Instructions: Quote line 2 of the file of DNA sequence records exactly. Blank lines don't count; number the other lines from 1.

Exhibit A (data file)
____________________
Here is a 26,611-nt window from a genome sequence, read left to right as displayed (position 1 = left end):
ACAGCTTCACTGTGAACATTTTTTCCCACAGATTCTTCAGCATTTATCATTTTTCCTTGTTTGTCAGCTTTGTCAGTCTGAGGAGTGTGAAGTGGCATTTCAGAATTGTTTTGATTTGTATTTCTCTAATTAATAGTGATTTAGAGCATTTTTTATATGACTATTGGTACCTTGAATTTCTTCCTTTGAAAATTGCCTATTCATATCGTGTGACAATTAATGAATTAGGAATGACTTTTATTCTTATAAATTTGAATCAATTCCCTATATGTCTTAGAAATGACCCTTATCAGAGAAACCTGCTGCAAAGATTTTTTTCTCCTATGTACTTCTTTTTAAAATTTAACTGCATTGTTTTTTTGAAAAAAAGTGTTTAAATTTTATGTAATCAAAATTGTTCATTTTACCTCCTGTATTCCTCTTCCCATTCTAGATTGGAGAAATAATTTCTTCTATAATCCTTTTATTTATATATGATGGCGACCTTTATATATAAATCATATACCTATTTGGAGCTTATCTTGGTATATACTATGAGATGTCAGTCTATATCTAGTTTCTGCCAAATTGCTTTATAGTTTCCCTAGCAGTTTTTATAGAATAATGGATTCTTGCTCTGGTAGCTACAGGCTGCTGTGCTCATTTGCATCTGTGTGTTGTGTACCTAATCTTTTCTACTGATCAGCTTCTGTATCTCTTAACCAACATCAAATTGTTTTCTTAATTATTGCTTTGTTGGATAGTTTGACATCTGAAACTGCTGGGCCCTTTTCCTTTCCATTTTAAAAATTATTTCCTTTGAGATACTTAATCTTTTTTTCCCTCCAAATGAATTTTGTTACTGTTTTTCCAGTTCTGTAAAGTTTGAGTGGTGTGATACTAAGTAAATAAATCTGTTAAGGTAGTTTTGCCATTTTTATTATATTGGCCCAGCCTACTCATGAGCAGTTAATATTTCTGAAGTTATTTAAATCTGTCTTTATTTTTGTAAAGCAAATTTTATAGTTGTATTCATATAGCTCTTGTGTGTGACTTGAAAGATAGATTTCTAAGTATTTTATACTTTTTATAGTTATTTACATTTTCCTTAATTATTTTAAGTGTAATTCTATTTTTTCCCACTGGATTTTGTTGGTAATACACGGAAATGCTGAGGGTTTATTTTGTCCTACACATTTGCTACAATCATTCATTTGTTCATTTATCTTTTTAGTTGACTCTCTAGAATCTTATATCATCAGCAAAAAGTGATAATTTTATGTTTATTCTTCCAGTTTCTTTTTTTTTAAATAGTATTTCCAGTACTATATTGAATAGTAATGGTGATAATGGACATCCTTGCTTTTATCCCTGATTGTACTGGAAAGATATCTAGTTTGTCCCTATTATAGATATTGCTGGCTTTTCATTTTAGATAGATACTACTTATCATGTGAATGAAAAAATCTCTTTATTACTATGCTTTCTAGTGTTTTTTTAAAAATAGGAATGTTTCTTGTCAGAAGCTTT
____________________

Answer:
ACAGCTTCACTGTGAACATTTTTTCCCACAGATTCTTCAGCATTTATCATTTTTCCTTGTTTGTCAGCTTTGTCAGTCTGAGGAGTGTGAAGTGGCATTTCAGAATTGTTTTGATTTGTATTTCTCTAATTAATAGTGATTTAGAGCATTTTTTATATGACTATTGGTACCTTGAATTTCTTCCTTTGAAAATTGCCTATTCATATCGTGTGACAATTAATGAATTAGGAATGACTTTTATTCTTATAAATTTGAATCAATTCCCTATATGTCTTAGAAATGACCCTTATCAGAGAAACCTGCTGCAAAGATTTTTTTCTCCTATGTACTTCTTTTTAAAATTTAACTGCATTGTTTTTTTGAAAAAAAGTGTTTAAATTTTATGTAATCAAAATTGTTCATTTTACCTCCTGTATTCCTCTTCCCATTCTAGATTGGAGAAATAATTTCTTCTATAATCCTTTTATTTATATATGATGGCGACCTTTATATATAAATCATATACCTATTTGGAGCTTATCTTGGTATATACTATGAGATGTCAGTCTATATCTAGTTTCTGCCAAATTGCTTTATAGTTTCCCTAGCAGTTTTTATAGAATAATGGATTCTTGCTCTGGTAGCTACAGGCTGCTGTGCTCATTTGCATCTGTGTGTTGTGTACCTAATCTTTTCTACTGATCAGCTTCTGTATCTCTTAACCAACATCAAATTGTTTTCTTAATTATTGCTTTGTTGGATAGTTTGACATCTGAAACTGCTGGGCCCTTTTCCTTTCCATTTTAAAAATTATTTCCTTTGAGATACTTAATCTTTTTTTCCCTCCAAATGAATTTTGTTACTGTTTTTCCAGTTCTGTAAAGTTTGAGTGGTGTGATACTAAGTAAATAAATCTGTTAAGGTAGTTTTGCCATTTTTATTATATTGGCCCAGCCTACTCATGAGCAGTTAATATTTCTGAAGTTATTTAAATCTGTCTTTATTTTTGTAAAGCAAATTTTATAGTTGTATTCATATAGCTCTTGTGTGTGACTTGAAAGATAGATTTCTAAGTATTTTATACTTTTTATAGTTATTTACATTTTCCTTAATTATTTTAAGTGTAATTCTATTTTTTCCCACTGGATTTTGTTGGTAATACACGGAAATGCTGAGGGTTTATTTTGTCCTACACATTTGCTACAATCATTCATTTGTTCATTTATCTTTTTAGTTGACTCTCTAGAATCTTATATCATCAGCAAAAAGTGATAATTTTATGTTTATTCTTCCAGTTTCTTTTTTTTTAAATAGTATTTCCAGTACTATATTGAATAGTAATGGTGATAATGGACATCCTTGCTTTTATCCCTGATTGTACTGGAAAGATATCTAGTTTGTCCCTATTATAGATATTGCTGGCTTTTCATTTTAGATAGATACTACTTATCATGTGAATGAAAAAATCTCTTTATTACTATGCTTTCTAGTGTTTTTTTAAAAATAGGAATGTTTCTTGTCAGAAGCTTT